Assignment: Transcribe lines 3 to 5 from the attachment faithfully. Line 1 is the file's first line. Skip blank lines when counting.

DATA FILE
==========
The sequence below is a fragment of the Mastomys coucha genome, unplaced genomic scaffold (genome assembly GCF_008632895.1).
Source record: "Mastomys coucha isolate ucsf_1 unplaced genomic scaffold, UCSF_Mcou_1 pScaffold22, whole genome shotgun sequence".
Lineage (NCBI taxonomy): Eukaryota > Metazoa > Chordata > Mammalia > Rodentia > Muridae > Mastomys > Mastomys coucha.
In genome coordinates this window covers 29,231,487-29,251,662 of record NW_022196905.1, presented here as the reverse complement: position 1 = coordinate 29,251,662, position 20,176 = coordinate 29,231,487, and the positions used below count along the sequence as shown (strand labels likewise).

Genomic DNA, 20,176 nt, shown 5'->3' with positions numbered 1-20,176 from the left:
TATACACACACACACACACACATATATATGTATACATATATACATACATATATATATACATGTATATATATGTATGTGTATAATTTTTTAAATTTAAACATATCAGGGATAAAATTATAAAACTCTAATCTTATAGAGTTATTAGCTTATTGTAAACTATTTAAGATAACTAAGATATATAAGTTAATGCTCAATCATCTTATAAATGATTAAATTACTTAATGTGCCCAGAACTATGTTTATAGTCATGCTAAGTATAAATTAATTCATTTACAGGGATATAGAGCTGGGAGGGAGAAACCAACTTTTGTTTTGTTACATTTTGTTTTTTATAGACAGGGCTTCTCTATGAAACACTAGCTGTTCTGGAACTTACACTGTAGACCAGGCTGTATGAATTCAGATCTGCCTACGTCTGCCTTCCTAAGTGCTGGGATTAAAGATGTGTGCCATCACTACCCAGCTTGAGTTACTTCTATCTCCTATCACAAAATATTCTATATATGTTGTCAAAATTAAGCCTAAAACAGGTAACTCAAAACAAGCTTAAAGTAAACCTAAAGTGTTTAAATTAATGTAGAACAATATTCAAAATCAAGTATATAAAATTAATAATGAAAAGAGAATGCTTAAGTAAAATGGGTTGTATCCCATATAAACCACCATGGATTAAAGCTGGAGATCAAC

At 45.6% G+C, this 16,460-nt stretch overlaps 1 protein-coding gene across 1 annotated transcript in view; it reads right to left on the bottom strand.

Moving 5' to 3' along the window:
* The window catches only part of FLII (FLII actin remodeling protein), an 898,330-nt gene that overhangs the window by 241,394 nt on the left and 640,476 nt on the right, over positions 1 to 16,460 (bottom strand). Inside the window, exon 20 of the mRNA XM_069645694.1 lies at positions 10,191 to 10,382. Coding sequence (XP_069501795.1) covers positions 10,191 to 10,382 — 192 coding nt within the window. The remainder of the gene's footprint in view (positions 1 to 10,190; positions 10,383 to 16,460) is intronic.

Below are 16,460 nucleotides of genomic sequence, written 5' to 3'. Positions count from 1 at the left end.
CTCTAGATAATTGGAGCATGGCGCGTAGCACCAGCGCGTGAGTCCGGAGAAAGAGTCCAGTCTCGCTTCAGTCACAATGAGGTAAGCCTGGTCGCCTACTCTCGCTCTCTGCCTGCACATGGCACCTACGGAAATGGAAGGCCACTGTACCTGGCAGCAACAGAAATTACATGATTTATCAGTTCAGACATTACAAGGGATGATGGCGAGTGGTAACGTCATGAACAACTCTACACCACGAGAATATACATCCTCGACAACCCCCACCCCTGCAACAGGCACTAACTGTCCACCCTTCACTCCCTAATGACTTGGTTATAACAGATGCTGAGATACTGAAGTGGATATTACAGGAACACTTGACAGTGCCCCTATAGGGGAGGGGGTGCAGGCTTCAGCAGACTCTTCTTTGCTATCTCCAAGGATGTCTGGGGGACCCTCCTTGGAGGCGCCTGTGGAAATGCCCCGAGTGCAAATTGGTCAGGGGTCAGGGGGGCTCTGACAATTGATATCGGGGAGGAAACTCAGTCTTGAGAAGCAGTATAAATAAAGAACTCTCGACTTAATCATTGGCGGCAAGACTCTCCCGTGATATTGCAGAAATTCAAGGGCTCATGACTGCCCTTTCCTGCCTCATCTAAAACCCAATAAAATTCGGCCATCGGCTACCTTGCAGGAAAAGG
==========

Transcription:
Lineage (NCBI taxonomy): Eukaryota > Metazoa > Chordata > Mammalia > Rodentia > Muridae > Mastomys > Mastomys coucha.
In genome coordinates this window covers 29,231,487-29,251,662 of record NW_022196905.1, presented here as the reverse complement: position 1 = coordinate 29,251,662, position 20,176 = coordinate 29,231,487, and the positions used below count along the sequence as shown (strand labels likewise).

Genomic DNA, 20,176 nt, shown 5'->3' with positions numbered 1-20,176 from the left: